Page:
Child trafficking ring arrested this morning in Costa Rica
At 6am this morning the Judicial Investigation Organization (OIJ) broke up another human trafficking ring, which was dedicated exclusively to the trafficking of minors less than 1 year of age. A total of 14 arrests were made, including a female Family Judge who had been working in Liberia for 15 years on cases including adoption of minors. Her computer and documents were confiscated from the OIJ in Liberia to undergo investigation in San Jose.
The judge was said to be facilitating the sale of the minors who were obtained either illegally or purchased from poor and indigenous families who did not want the children for around $50 each, for a portion of the profits. They then sold the children for an estimated $10,000. The group would contact pregnant women in free clinics who could not afford the children and then have them put up for adoption.
The majority of the other arrests were made simultaneously through raids in the San Jose districts of Pavas, Escazu, Atenas, Hatillo, La California, Moravia and Curridabat and included a lawyer, two social workers and house wives among others. While the number of children that were sold by the group is unknown, police found nearly 4,000 photos of children. They believe that some of the children may have been sold internationally.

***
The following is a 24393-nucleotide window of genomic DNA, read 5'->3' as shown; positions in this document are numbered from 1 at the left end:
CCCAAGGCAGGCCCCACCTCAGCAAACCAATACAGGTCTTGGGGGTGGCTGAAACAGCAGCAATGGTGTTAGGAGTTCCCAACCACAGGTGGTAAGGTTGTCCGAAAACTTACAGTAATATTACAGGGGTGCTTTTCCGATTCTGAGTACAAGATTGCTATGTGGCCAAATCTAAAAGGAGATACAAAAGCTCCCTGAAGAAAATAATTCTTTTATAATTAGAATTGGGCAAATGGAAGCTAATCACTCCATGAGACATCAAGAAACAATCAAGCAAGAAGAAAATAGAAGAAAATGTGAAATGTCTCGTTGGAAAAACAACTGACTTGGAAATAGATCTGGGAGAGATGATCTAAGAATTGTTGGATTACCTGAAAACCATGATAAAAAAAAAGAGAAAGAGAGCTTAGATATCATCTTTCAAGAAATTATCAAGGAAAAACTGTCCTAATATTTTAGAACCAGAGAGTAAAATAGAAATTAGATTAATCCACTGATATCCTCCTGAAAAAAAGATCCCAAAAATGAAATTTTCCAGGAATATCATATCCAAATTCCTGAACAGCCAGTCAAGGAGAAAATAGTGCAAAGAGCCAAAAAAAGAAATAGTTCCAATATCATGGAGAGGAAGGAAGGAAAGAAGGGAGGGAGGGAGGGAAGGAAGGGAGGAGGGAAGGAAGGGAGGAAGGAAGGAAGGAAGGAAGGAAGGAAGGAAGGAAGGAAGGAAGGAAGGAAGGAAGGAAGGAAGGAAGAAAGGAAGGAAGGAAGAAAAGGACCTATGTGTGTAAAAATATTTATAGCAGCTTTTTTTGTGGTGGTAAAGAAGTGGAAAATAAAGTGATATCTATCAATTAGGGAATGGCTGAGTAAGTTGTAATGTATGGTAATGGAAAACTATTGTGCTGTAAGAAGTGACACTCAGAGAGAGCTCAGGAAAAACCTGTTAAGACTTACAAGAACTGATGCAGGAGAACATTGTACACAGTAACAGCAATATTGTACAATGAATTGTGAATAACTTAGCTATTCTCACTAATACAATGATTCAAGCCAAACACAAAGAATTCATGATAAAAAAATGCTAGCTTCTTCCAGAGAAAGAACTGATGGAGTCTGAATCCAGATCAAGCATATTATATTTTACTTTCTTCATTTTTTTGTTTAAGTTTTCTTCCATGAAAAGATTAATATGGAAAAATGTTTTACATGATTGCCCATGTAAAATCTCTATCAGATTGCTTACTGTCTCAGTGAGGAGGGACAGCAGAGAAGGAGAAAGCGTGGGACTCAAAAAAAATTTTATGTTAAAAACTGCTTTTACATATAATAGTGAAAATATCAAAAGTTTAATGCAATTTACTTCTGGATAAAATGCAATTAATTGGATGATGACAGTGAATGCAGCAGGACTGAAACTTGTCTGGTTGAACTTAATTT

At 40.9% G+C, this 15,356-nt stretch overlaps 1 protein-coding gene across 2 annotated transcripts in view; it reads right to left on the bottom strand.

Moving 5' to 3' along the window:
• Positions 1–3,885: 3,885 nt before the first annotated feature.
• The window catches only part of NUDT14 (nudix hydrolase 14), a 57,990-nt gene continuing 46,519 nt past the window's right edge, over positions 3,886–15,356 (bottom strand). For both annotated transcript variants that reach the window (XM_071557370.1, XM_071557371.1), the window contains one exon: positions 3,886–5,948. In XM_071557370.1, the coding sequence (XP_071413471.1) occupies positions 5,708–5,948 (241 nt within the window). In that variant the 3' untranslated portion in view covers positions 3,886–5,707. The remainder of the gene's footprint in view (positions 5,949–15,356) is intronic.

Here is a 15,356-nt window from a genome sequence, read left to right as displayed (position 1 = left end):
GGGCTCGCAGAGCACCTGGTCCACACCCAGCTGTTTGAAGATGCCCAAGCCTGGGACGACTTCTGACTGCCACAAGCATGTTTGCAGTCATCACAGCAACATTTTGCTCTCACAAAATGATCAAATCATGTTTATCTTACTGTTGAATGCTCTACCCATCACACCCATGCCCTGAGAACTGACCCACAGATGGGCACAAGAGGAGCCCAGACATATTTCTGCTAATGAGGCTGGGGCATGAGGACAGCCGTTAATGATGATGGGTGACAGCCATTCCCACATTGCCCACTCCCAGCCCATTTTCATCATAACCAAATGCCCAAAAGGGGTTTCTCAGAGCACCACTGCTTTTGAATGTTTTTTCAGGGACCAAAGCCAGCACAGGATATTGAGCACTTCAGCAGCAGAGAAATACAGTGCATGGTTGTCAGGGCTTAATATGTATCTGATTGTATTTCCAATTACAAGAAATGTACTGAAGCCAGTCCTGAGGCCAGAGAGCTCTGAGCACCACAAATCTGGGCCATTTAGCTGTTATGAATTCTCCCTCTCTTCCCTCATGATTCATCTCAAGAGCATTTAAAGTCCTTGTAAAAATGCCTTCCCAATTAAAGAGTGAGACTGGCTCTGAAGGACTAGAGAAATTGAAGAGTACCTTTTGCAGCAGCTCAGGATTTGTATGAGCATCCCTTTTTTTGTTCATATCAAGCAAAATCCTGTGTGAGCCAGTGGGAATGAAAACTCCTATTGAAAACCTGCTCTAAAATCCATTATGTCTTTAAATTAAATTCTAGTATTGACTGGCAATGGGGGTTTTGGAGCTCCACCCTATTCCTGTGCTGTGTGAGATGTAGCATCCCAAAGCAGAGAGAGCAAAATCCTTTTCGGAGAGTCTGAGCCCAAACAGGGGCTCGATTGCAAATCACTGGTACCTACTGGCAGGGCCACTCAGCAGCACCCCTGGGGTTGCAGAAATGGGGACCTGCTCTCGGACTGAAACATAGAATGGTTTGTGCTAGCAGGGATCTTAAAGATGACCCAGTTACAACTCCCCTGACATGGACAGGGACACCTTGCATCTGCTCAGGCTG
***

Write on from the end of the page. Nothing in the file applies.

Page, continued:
Just yesterday the daily newspaper Diario Extra reported on a 19-year-old indigenous Panamanian woman who is looking for her 2-year-old daughter who was sold by the woman’s ex-husband in Costa Rica two months ago.
A representative of the Panamanian Public Ministry said that this is the 5th case he has heard of in the past three months of children disappearing in the Chiriqui region, which borders with Costa Rica. The other cases were, however, resolved.
It is not clear how much the group was paying for the legal documents to put the children up for adoption, and it is assumed that some of the children were sold to other countries.
Photo courtesy of La Nacion
|Written by Claire Saylor|
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Filed under: Costa Rica News on March 4th, 2008